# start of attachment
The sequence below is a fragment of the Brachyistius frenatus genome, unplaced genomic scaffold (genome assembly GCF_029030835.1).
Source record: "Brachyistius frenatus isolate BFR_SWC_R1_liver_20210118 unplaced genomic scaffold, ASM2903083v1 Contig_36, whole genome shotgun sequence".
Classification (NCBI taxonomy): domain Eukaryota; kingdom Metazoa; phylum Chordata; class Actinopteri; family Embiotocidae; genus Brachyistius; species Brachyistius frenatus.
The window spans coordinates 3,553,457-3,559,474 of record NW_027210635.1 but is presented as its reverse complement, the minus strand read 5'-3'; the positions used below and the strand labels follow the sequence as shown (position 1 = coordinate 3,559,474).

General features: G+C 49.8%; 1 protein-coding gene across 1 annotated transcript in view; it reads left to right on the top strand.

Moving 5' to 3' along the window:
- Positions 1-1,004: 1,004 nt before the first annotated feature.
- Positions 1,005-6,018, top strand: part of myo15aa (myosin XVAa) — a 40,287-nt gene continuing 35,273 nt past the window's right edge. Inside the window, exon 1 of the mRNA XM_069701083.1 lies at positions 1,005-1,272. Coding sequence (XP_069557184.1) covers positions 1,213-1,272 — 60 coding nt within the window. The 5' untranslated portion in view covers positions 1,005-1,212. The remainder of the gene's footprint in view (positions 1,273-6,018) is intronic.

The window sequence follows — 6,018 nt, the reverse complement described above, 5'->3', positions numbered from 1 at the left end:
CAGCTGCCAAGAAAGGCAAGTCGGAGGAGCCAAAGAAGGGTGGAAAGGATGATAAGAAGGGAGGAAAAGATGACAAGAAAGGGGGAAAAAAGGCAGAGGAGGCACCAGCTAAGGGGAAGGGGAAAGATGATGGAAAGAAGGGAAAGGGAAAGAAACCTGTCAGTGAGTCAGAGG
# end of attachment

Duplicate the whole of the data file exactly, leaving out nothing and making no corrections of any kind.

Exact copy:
The sequence below is a fragment of the Brachyistius frenatus genome, unplaced genomic scaffold (genome assembly GCF_029030835.1).
Source record: "Brachyistius frenatus isolate BFR_SWC_R1_liver_20210118 unplaced genomic scaffold, ASM2903083v1 Contig_36, whole genome shotgun sequence".
Classification (NCBI taxonomy): domain Eukaryota; kingdom Metazoa; phylum Chordata; class Actinopteri; family Embiotocidae; genus Brachyistius; species Brachyistius frenatus.
The window spans coordinates 3,553,457-3,559,474 of record NW_027210635.1 but is presented as its reverse complement, the minus strand read 5'-3'; the positions used below and the strand labels follow the sequence as shown (position 1 = coordinate 3,559,474).

General features: G+C 49.8%; 1 protein-coding gene across 1 annotated transcript in view; it reads left to right on the top strand.

Moving 5' to 3' along the window:
- Positions 1-1,004: 1,004 nt before the first annotated feature.
- Positions 1,005-6,018, top strand: part of myo15aa (myosin XVAa) — a 40,287-nt gene continuing 35,273 nt past the window's right edge. Inside the window, exon 1 of the mRNA XM_069701083.1 lies at positions 1,005-1,272. Coding sequence (XP_069557184.1) covers positions 1,213-1,272 — 60 coding nt within the window. The 5' untranslated portion in view covers positions 1,005-1,212. The remainder of the gene's footprint in view (positions 1,273-6,018) is intronic.

The window sequence follows — 6,018 nt, the reverse complement described above, 5'->3', positions numbered from 1 at the left end:
CAGCTGCCAAGAAAGGCAAGTCGGAGGAGCCAAAGAAGGGTGGAAAGGATGATAAGAAGGGAGGAAAAGATGACAAGAAAGGGGGAAAAAAGGCAGAGGAGGCACCAGCTAAGGGGAAGGGGAAAGATGATGGAAAGAAGGGAAAGGGAAAGAAACCTGTCAGTGAGTCAGAGG